Let’s look at energy efficiency efforts and energy bills and see where the Southeast ranks. Data from SACE’s “Energy Efficiency in the Southeast” shows that the Southeast has “among the highest energy bills in the country and the lowest energy efficiency performance”. Duke Energy is the only utility that allocates annual efficiency savings that exceeds the utility average for the entire country (.79 percent vs. .71 percent) with success because of their relationship working with consumer advocates to add program offerings.
The ACEEE 2020 energy efficiency report makes similar conclusions about the Southeast. The metrics in their reporting reflect the utility energy efficiency landscape and cover customer-funded programs and initiatives as well as other areas of utility focus that relate more broadly to energy efficiency, such as electric vehicles and customer rates. The Southeast’s electric grid has the second highest average emissions rate nationally along with need for energy efficiency efforts. Seven of the bottom 10 utilities in energy efficiency performance are in the Southeastern United States based on company commitment level and regional pressure and policy context.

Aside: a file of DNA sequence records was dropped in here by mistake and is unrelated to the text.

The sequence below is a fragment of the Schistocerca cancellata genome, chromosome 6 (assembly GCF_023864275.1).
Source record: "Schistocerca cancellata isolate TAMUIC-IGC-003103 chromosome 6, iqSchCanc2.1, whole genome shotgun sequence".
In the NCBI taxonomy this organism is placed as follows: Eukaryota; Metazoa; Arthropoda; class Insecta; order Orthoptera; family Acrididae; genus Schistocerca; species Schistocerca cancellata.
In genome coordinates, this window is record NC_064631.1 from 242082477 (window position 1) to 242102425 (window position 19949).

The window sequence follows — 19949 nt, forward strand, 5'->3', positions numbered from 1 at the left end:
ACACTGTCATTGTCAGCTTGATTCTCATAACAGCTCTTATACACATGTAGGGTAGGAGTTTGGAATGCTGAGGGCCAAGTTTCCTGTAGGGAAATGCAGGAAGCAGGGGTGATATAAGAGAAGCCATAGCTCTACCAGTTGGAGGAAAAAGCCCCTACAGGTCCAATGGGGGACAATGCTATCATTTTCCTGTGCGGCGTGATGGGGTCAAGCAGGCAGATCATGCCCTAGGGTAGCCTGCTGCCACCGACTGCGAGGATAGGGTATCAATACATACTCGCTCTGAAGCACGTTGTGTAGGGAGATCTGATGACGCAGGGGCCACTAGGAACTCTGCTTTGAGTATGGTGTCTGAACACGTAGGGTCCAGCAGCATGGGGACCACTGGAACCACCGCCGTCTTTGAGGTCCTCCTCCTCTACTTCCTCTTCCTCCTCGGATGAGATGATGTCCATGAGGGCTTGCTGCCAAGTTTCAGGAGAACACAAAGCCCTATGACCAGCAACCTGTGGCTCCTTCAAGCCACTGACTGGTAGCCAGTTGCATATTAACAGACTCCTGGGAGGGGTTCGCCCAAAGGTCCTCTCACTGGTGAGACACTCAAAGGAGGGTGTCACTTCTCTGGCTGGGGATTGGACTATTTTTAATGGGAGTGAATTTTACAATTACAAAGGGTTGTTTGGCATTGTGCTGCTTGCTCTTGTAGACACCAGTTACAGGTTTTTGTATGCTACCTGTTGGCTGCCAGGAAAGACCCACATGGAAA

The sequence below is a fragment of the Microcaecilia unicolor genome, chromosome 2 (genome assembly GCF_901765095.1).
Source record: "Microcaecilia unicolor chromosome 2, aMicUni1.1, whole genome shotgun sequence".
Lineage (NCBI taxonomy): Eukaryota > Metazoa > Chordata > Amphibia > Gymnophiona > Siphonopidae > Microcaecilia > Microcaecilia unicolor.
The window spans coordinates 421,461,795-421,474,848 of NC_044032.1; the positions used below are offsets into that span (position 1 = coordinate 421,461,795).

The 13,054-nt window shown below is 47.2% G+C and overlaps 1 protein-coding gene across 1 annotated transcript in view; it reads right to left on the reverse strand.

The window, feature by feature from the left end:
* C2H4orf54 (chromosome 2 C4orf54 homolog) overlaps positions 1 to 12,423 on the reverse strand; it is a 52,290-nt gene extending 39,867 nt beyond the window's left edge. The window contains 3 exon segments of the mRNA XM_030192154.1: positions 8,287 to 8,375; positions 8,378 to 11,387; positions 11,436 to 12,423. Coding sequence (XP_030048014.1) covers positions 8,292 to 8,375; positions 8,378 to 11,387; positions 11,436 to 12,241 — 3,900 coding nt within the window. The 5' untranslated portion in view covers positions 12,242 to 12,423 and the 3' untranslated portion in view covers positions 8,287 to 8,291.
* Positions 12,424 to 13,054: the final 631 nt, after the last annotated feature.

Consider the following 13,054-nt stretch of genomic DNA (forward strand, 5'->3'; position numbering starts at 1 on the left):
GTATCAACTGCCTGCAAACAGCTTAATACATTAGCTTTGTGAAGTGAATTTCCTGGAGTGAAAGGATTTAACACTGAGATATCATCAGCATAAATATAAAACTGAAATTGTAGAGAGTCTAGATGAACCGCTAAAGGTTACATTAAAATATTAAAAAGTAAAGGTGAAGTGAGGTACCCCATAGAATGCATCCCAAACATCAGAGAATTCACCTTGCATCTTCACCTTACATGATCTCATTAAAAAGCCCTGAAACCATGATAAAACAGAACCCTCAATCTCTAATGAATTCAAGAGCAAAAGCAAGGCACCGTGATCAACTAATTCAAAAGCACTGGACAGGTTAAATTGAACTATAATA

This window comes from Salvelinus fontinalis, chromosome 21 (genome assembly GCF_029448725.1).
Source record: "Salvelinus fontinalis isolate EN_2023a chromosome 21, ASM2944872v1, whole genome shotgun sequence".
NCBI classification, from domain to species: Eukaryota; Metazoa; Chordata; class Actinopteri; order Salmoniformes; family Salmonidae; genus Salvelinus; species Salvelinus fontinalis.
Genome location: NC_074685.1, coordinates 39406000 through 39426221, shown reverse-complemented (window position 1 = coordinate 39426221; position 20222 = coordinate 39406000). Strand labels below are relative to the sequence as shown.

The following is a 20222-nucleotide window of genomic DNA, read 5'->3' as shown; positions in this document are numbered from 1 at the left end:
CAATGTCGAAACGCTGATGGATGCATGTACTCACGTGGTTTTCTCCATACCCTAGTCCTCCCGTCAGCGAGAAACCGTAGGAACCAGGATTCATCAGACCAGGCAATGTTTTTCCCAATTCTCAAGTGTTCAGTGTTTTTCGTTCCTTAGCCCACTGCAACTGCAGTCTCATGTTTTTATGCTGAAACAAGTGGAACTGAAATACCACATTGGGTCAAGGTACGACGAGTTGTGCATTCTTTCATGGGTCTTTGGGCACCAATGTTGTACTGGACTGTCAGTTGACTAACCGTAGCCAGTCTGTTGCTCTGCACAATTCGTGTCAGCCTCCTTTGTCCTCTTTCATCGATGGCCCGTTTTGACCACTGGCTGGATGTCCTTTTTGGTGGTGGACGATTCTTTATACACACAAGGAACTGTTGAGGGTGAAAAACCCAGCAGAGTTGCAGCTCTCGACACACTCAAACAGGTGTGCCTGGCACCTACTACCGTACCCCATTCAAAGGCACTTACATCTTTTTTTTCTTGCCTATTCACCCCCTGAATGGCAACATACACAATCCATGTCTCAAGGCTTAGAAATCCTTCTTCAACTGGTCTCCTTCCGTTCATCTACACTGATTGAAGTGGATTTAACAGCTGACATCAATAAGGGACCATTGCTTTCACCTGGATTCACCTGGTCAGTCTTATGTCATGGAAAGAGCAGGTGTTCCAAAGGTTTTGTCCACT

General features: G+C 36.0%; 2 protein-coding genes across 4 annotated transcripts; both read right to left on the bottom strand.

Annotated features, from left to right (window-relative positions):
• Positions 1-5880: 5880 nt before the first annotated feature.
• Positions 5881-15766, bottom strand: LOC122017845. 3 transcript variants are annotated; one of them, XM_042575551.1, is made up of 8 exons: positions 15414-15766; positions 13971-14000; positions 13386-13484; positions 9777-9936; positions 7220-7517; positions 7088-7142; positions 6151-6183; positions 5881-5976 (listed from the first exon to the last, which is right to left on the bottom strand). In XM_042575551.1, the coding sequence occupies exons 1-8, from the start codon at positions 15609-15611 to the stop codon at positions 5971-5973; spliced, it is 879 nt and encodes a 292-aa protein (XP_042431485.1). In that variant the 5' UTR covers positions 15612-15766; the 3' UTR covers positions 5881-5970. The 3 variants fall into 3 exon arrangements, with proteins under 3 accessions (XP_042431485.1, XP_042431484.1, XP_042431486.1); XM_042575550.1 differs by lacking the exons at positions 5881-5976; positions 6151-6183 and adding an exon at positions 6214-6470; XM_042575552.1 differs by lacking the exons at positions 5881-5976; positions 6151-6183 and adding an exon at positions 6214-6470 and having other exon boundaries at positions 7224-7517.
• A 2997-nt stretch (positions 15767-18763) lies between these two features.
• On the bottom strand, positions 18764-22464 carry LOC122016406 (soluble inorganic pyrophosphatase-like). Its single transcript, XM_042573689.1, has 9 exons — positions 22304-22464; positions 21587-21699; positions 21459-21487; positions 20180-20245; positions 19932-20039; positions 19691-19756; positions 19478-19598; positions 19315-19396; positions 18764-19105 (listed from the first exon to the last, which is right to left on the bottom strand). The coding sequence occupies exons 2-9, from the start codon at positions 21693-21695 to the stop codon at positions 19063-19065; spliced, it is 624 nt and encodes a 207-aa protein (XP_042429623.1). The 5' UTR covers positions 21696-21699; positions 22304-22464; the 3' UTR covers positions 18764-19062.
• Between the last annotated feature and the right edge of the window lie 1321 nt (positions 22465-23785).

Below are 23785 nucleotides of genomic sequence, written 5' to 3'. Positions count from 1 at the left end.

Climate Change Legislative Efforts
The Southeast as a group does not have greenhouse reduction legislative actions (with the exception of the Commonwealth of Virginia) or renewable energy portfolio standards (with the exception of North Carolina). This is despite the fact that the Southeast has more coastal and low-lying areas vulnerable to sea level rise and intense rainfall as well as more hurricanes, floods, droughts, and warming ocean temperatures.